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SCALPEL

SCALPEL REVIEWED

“Scalpel” is a Southern Gothic tale about a doctor trying to find his daughter while helping another woman. When the doctor gets cut out of his rich father’s will, he cooks up a plan. The grandfather left the doctor’s missing daughter all of his money. In order to get his hands on the $5 million in play, the doctor uses early plastic surgery to rebuild this new woman’s face. Now, the duo are passing her off as the missing kid so they can collect the money. Yeah, it’s that kind of movie.

What makes it even more fun is seeing a young Sandy Martin show up roughly 30 years before playing Mac’s mom on Sunny. The thriller nature of the film is quite fun, even if the movie starts to damper after an hour. The film was on VHS secondary labels for ages before it disappeared in the 1990s. I’m totally thrilled to see Arrow dipping into the well this far. It’s just that the movie is lesser horror from the mid 1970s.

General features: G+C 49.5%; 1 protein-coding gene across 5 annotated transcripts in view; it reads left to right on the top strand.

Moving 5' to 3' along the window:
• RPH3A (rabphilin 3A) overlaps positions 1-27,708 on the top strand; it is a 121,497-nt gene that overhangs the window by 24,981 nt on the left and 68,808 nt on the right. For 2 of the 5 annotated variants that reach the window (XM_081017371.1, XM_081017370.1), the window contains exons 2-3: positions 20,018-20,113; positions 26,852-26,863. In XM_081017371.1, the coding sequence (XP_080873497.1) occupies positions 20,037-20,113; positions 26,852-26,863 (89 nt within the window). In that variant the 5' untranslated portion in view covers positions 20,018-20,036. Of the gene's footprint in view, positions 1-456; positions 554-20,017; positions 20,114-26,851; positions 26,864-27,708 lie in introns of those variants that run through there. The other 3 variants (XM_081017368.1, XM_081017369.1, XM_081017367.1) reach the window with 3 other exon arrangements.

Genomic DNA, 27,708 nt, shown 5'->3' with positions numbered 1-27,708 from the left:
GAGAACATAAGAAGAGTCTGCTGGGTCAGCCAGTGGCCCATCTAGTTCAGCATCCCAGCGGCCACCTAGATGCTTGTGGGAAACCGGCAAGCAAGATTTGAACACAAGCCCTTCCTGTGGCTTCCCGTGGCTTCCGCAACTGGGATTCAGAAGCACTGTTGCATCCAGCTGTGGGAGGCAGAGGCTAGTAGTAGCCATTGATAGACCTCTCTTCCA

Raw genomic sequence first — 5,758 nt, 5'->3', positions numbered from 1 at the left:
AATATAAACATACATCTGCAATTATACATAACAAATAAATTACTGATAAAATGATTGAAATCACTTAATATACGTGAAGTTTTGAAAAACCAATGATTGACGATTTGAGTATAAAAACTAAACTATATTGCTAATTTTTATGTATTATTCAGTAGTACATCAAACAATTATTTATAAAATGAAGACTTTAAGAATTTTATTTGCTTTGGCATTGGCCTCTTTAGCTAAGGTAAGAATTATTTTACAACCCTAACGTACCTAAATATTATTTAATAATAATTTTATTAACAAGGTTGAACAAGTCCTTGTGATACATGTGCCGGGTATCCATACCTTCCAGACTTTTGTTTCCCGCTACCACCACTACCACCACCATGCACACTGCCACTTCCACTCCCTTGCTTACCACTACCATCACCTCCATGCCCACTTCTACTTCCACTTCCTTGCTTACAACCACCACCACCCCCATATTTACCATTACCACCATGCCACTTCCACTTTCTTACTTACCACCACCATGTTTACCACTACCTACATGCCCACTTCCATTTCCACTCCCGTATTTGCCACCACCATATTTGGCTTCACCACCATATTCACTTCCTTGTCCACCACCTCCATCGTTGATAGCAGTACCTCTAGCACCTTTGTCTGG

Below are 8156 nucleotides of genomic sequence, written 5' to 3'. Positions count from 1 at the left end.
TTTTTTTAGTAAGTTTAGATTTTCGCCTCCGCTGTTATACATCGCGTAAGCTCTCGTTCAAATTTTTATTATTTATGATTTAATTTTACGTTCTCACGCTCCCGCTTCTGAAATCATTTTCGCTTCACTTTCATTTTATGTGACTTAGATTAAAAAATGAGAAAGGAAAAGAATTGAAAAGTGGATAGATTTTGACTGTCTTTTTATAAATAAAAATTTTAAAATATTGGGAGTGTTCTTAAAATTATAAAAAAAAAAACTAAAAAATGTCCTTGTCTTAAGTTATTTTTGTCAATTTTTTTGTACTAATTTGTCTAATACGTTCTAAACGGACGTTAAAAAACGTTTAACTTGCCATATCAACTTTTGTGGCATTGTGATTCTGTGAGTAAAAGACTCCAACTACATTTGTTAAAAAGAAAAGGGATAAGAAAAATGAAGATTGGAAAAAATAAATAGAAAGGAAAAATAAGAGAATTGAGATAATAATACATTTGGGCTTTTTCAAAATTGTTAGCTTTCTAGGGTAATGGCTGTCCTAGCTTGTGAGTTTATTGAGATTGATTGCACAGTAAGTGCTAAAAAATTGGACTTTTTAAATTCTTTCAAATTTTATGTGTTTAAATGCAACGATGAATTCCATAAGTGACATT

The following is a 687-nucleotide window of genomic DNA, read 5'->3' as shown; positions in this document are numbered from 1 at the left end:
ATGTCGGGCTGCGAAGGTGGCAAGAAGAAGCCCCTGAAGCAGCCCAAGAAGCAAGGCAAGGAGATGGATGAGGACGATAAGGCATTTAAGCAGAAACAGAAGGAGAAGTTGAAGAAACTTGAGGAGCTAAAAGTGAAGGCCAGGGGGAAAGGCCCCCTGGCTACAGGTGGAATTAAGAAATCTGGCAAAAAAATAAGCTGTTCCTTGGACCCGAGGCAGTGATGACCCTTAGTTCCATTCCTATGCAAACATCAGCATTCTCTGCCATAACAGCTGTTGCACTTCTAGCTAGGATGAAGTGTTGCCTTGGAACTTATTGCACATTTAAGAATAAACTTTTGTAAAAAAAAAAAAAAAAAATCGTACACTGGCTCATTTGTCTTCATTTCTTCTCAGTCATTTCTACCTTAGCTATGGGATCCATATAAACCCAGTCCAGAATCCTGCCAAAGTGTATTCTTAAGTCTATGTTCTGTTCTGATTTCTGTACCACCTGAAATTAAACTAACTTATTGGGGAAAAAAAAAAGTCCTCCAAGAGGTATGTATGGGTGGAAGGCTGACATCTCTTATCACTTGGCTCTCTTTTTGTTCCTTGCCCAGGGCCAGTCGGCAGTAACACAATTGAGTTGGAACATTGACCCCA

That being said, it’s something to experience at least once. Hell, you might like the twist.

SPECIAL FEATURES

  • Commentary
  • Interviews
  • Trailers

A/V STATS

  • 1.85:1 1080p transfer
  • LPCM 1.0 MONO

RELEASE DATE: 2/20/18

  • 94%
    Video - 94%
  • 94%
    Audio - 94%
  • 95%
    Special Features - 95%
  • 94%
    Film Score - 94%
94%

The Plot Thus Far

US television staple Robert Lansing (Star Trek, Alfred Hitchcock Presents, The Twilight Zone) stars as a deranged surgeon in this twisty-turny psychological thriller from Blood Rage director John Grissmer.

In Scalpel, Lansing plays Dr. Phillip Reynolds, a man whose daughter Heather (Judith Chapman, As the World Turns, General Hospital) has run away from home a year prior following the suspicious death of her boyfriend. When he happens across a young woman one night, her face beaten beyond recognition, the unhinged Reynolds sees his an opportunity to put his trusty scalpel to use – hatching a plan to “reconstruct” her face in the image of his missing daughter, and so claim her sizeable inheritance.

Photographed by celebrated cinematographer Edward Lachman, who would go on to serve as DP on the likes of Erin Brockovich and The Virgin Suicides, Scalpel is an exemplary slice of Southern-fried gothic, filled finally rescued from VHS obscurity in this revelatory new Blu-ray edition from Arrow Video.

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